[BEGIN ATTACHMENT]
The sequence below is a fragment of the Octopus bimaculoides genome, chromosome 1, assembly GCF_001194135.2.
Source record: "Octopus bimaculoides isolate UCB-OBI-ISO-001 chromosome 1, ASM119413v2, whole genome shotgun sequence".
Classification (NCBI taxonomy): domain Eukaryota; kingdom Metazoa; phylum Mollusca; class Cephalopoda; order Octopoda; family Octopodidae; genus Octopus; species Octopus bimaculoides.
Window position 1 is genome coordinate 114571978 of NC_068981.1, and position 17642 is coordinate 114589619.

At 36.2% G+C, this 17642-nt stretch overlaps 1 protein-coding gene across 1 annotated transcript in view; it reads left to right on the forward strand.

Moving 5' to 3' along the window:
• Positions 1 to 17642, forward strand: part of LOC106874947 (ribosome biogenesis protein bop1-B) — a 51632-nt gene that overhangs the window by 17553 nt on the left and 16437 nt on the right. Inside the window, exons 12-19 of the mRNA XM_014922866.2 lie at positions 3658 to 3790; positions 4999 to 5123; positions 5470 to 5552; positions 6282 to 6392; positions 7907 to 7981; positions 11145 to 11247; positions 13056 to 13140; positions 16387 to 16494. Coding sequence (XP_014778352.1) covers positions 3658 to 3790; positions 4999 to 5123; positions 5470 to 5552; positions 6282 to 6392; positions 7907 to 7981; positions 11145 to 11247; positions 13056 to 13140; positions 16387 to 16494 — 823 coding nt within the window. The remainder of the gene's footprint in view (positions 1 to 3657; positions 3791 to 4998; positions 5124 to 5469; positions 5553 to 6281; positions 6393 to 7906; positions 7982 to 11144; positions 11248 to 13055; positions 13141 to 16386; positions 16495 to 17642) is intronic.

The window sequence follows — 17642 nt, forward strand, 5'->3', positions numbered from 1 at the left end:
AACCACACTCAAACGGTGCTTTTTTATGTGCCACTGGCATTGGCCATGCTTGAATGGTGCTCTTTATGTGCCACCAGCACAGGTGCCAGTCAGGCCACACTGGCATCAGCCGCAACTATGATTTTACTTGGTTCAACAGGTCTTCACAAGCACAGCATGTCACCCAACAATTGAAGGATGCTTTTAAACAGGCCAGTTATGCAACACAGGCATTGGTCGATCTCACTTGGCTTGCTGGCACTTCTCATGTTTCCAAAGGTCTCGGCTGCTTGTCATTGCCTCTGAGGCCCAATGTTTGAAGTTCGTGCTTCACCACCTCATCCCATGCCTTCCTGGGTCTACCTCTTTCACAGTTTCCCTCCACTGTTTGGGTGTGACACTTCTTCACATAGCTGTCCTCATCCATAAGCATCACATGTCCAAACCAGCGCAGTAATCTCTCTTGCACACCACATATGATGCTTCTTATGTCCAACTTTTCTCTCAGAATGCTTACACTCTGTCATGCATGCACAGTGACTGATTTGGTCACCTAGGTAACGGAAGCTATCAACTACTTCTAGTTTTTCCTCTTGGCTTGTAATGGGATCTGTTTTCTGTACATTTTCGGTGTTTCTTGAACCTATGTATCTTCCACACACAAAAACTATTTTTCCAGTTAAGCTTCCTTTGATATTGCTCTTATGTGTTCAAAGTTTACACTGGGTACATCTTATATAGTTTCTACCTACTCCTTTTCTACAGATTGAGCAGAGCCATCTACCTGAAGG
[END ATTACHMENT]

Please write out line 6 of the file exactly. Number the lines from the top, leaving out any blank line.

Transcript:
Moving 5' to 3' along the window: